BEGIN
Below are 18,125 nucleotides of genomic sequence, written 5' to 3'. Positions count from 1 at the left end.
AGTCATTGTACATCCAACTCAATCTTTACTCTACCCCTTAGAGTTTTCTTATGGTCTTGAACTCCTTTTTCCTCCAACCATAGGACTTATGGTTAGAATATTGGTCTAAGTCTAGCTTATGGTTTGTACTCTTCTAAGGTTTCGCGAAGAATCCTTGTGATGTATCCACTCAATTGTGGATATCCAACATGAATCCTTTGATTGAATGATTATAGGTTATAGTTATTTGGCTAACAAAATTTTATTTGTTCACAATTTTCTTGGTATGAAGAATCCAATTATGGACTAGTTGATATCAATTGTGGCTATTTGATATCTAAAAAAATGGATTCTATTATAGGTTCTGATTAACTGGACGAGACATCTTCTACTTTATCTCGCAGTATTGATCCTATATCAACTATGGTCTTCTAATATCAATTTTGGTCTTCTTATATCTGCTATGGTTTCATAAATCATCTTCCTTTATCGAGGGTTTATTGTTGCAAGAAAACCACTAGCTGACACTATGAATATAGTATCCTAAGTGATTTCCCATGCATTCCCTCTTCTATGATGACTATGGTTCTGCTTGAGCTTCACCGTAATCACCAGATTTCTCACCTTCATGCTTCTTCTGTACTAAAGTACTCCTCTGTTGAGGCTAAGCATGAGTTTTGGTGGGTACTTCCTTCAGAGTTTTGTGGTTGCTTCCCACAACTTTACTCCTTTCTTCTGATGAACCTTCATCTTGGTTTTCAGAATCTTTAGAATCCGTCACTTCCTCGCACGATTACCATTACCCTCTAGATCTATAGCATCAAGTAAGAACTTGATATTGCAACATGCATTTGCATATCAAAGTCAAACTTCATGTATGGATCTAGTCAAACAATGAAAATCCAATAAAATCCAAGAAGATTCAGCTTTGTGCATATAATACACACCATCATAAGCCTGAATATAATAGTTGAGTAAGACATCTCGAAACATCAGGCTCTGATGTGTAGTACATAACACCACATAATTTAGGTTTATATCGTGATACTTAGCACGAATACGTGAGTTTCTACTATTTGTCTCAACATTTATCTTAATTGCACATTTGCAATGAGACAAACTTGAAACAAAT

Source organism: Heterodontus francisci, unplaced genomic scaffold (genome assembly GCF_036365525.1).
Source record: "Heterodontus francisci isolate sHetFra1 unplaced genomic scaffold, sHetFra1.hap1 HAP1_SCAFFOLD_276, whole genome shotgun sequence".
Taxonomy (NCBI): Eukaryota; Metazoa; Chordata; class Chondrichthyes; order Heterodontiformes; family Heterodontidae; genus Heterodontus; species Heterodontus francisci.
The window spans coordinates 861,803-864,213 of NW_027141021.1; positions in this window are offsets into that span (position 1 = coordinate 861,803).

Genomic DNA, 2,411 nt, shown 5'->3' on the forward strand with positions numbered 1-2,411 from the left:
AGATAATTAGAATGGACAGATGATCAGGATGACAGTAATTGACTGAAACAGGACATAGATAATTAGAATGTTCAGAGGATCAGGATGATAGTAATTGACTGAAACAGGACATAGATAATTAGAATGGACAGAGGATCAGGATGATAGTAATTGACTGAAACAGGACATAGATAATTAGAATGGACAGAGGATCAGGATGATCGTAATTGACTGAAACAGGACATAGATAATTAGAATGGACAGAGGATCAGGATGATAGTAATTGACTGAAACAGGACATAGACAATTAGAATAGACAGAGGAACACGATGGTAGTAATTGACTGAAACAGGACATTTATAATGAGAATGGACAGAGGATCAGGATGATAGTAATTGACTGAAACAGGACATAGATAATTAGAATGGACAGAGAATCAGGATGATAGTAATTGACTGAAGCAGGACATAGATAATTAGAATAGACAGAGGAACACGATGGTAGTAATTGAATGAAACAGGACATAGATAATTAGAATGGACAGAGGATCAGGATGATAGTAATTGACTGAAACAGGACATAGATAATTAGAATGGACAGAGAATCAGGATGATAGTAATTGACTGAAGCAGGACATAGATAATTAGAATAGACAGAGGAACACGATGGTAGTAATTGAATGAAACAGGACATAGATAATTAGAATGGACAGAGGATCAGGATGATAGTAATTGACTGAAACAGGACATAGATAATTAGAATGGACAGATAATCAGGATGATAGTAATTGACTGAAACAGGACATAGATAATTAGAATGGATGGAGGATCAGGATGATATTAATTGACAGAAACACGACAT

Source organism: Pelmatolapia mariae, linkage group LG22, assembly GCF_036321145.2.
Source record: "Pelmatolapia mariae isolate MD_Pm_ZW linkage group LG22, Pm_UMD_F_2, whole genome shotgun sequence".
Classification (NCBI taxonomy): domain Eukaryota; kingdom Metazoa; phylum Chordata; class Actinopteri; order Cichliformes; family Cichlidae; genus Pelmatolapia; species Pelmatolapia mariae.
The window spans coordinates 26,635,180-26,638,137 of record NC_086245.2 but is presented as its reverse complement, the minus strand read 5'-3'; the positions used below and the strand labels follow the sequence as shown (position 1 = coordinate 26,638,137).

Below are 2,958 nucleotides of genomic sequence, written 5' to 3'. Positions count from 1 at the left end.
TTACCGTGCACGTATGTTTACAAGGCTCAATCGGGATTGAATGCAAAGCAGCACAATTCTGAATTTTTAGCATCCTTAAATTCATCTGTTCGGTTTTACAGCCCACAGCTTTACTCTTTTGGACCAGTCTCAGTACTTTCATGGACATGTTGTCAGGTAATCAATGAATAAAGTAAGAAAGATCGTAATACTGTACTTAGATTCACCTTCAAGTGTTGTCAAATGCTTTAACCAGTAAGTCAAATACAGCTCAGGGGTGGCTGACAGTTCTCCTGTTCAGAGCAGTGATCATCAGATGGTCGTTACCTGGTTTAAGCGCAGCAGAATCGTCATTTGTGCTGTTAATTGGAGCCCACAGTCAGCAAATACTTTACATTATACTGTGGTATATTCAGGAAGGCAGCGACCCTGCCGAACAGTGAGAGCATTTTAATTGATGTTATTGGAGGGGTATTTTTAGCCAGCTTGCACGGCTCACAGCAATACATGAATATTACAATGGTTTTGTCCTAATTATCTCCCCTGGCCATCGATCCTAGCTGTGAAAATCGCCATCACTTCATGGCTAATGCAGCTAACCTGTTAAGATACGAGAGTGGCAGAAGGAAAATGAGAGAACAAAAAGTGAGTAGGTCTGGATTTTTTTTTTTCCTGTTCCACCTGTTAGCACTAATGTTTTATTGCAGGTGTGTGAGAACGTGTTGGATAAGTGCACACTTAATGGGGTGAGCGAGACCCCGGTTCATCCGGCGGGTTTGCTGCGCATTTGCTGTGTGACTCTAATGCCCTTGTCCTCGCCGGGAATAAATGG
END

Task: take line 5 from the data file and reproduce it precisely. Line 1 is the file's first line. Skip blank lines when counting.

Taxonomy (NCBI): Eukaryota; Metazoa; Chordata; class Chondrichthyes; order Heterodontiformes; family Heterodontidae; genus Heterodontus; species Heterodontus francisci.